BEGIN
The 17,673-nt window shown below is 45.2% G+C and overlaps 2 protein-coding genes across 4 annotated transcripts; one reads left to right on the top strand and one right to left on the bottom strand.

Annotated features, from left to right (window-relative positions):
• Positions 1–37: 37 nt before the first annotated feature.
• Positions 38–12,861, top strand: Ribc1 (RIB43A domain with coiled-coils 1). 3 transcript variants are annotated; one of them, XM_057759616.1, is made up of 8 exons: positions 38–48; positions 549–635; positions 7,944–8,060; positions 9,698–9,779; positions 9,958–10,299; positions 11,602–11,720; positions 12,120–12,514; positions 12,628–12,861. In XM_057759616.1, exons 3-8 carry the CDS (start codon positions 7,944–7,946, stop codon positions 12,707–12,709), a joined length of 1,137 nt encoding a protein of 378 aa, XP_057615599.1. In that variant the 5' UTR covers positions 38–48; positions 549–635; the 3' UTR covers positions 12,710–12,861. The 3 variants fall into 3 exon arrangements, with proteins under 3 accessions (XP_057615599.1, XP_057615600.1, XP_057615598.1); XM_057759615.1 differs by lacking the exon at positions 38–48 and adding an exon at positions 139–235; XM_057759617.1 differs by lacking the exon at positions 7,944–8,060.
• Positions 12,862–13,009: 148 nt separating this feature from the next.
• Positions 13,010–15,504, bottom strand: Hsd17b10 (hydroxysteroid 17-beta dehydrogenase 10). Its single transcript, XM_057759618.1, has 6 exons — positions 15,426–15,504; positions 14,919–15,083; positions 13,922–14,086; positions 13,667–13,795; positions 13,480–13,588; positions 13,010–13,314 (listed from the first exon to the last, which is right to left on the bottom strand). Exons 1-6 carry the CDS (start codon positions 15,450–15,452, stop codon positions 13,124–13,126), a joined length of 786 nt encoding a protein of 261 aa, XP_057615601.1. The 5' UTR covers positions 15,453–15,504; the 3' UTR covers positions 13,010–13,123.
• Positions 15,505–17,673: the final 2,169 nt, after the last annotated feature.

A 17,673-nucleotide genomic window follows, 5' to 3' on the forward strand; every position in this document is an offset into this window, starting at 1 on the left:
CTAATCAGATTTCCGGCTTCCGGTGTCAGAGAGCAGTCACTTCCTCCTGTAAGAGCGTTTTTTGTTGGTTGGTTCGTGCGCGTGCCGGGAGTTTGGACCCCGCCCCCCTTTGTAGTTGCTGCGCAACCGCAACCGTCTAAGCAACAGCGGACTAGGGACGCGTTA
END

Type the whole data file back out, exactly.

The 17,673-nt window shown below is 45.2% G+C and overlaps 2 protein-coding genes across 4 annotated transcripts; one reads left to right on the top strand and one right to left on the bottom strand.

Annotated features, from left to right (window-relative positions):
• Positions 1–37: 37 nt before the first annotated feature.
• Positions 38–12,861, top strand: Ribc1 (RIB43A domain with coiled-coils 1). 3 transcript variants are annotated; one of them, XM_057759616.1, is made up of 8 exons: positions 38–48; positions 549–635; positions 7,944–8,060; positions 9,698–9,779; positions 9,958–10,299; positions 11,602–11,720; positions 12,120–12,514; positions 12,628–12,861. In XM_057759616.1, exons 3-8 carry the CDS (start codon positions 7,944–7,946, stop codon positions 12,707–12,709), a joined length of 1,137 nt encoding a protein of 378 aa, XP_057615599.1. In that variant the 5' UTR covers positions 38–48; positions 549–635; the 3' UTR covers positions 12,710–12,861. The 3 variants fall into 3 exon arrangements, with proteins under 3 accessions (XP_057615599.1, XP_057615600.1, XP_057615598.1); XM_057759615.1 differs by lacking the exon at positions 38–48 and adding an exon at positions 139–235; XM_057759617.1 differs by lacking the exon at positions 7,944–8,060.
• Positions 12,862–13,009: 148 nt separating this feature from the next.
• Positions 13,010–15,504, bottom strand: Hsd17b10 (hydroxysteroid 17-beta dehydrogenase 10). Its single transcript, XM_057759618.1, has 6 exons — positions 15,426–15,504; positions 14,919–15,083; positions 13,922–14,086; positions 13,667–13,795; positions 13,480–13,588; positions 13,010–13,314 (listed from the first exon to the last, which is right to left on the bottom strand). Exons 1-6 carry the CDS (start codon positions 15,450–15,452, stop codon positions 13,124–13,126), a joined length of 786 nt encoding a protein of 261 aa, XP_057615601.1. The 5' UTR covers positions 15,453–15,504; the 3' UTR covers positions 13,010–13,123.
• Positions 15,505–17,673: the final 2,169 nt, after the last annotated feature.

A 17,673-nucleotide genomic window follows, 5' to 3' on the forward strand; every position in this document is an offset into this window, starting at 1 on the left:
CTAATCAGATTTCCGGCTTCCGGTGTCAGAGAGCAGTCACTTCCTCCTGTAAGAGCGTTTTTTGTTGGTTGGTTCGTGCGCGTGCCGGGAGTTTGGACCCCGCCCCCCTTTGTAGTTGCTGCGCAACCGCAACCGTCTAAGCAACAGCGGACTAGGGACGCGTTA